California Seeks To Limit TCP In Drinking Water

By Chemical Processing Staff

May 03, 2017

California is looking to join Hawaii as the second state to limit TCP (1,2,3-trichloropropane) in drinking water, according to an article from KQED. The state is proposing the establishment of a strict threshold for the toxic chemical compound, which has reportedly leached into many wells and reservoirs in and around California.

The California State Water Resources Control Board aims to set the maximum allowable amount of TCP in public tap water at five parts per trillion — the lowest level that existing filtration systems can reliably detect, according to the article, and far lower than the standard set in Hawaii. While contamination exists in California’s urban centers including Los Angeles, San Bernardino and San Mateo counties, according to KQED, the most serious and widespread contamination exists in the agricultural heartland of the state’s Central Valley, where the chemical was reportedly prevalent from the 1950s into the 1980s.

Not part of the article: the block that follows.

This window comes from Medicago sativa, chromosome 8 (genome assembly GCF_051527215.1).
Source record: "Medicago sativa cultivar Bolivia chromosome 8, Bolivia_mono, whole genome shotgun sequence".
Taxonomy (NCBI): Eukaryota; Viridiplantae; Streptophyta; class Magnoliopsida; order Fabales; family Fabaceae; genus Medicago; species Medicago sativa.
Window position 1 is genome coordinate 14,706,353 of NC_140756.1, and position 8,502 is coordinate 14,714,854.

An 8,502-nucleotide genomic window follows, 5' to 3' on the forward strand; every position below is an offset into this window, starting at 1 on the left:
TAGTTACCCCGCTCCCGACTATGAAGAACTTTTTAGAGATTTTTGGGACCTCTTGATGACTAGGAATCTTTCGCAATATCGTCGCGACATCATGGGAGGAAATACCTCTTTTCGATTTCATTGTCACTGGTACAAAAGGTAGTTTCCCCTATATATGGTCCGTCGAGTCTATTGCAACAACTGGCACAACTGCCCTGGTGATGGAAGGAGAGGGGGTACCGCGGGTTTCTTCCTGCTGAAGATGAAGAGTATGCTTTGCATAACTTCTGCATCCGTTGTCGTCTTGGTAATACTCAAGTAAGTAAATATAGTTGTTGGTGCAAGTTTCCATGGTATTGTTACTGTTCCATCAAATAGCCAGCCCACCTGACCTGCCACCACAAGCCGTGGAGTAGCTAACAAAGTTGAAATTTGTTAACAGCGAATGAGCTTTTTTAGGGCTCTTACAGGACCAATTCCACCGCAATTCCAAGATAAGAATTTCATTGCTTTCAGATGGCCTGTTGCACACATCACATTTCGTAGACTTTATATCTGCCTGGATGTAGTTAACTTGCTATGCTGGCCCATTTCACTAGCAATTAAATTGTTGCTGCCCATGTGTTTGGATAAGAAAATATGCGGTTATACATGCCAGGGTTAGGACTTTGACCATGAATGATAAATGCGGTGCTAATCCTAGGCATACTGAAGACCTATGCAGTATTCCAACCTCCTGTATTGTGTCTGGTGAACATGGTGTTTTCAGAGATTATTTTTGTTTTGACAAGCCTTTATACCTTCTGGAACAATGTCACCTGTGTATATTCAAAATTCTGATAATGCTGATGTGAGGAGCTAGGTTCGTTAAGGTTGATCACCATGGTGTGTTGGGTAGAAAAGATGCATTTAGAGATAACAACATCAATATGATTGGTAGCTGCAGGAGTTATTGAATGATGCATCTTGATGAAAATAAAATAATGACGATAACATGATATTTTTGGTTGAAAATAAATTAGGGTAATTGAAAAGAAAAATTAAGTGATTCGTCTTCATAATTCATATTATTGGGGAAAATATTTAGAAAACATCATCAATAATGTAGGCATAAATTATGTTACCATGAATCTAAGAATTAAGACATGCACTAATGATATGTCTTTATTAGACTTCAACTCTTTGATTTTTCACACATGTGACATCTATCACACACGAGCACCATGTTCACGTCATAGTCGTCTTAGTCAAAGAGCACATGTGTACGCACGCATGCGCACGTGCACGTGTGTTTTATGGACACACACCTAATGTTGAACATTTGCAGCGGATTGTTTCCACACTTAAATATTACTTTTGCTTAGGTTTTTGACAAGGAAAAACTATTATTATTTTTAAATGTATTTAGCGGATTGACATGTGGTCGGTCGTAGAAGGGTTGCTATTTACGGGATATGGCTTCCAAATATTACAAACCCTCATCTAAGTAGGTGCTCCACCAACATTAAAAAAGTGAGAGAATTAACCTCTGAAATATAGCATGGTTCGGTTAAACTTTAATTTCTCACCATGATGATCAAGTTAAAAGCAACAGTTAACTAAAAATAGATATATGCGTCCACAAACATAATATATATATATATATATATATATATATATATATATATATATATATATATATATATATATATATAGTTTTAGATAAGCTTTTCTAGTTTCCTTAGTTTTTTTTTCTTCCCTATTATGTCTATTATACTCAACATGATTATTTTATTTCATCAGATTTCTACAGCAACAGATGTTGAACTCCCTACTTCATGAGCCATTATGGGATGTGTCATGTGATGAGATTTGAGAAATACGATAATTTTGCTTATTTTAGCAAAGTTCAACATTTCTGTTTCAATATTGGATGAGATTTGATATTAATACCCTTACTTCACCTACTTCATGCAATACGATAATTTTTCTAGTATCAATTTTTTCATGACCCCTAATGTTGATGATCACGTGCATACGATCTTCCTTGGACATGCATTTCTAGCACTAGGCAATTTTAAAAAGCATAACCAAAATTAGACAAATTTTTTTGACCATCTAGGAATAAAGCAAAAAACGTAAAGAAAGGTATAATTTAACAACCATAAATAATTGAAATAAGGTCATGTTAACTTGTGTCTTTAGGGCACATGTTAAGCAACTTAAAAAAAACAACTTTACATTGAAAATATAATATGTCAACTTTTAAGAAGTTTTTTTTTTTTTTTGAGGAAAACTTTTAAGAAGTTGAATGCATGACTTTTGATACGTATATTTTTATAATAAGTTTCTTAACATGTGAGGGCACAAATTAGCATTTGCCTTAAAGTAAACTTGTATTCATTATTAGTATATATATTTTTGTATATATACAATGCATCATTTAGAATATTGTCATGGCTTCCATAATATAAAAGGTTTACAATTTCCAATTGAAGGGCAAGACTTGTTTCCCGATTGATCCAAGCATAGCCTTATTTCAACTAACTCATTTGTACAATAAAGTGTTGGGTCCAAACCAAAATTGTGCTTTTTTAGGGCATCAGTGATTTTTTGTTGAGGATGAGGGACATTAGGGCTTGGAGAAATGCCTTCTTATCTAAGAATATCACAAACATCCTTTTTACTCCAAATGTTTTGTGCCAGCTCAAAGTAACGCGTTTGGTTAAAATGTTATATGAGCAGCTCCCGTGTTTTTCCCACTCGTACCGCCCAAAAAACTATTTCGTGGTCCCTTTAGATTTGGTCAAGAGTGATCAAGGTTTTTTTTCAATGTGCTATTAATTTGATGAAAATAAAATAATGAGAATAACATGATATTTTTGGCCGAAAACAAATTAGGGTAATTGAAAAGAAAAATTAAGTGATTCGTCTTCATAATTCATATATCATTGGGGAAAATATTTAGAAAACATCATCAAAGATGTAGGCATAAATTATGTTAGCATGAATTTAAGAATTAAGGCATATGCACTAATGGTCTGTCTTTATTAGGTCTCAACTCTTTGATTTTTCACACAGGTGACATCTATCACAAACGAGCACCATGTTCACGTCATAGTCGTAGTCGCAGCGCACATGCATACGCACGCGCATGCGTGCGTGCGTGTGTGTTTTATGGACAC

Read the entire article here.

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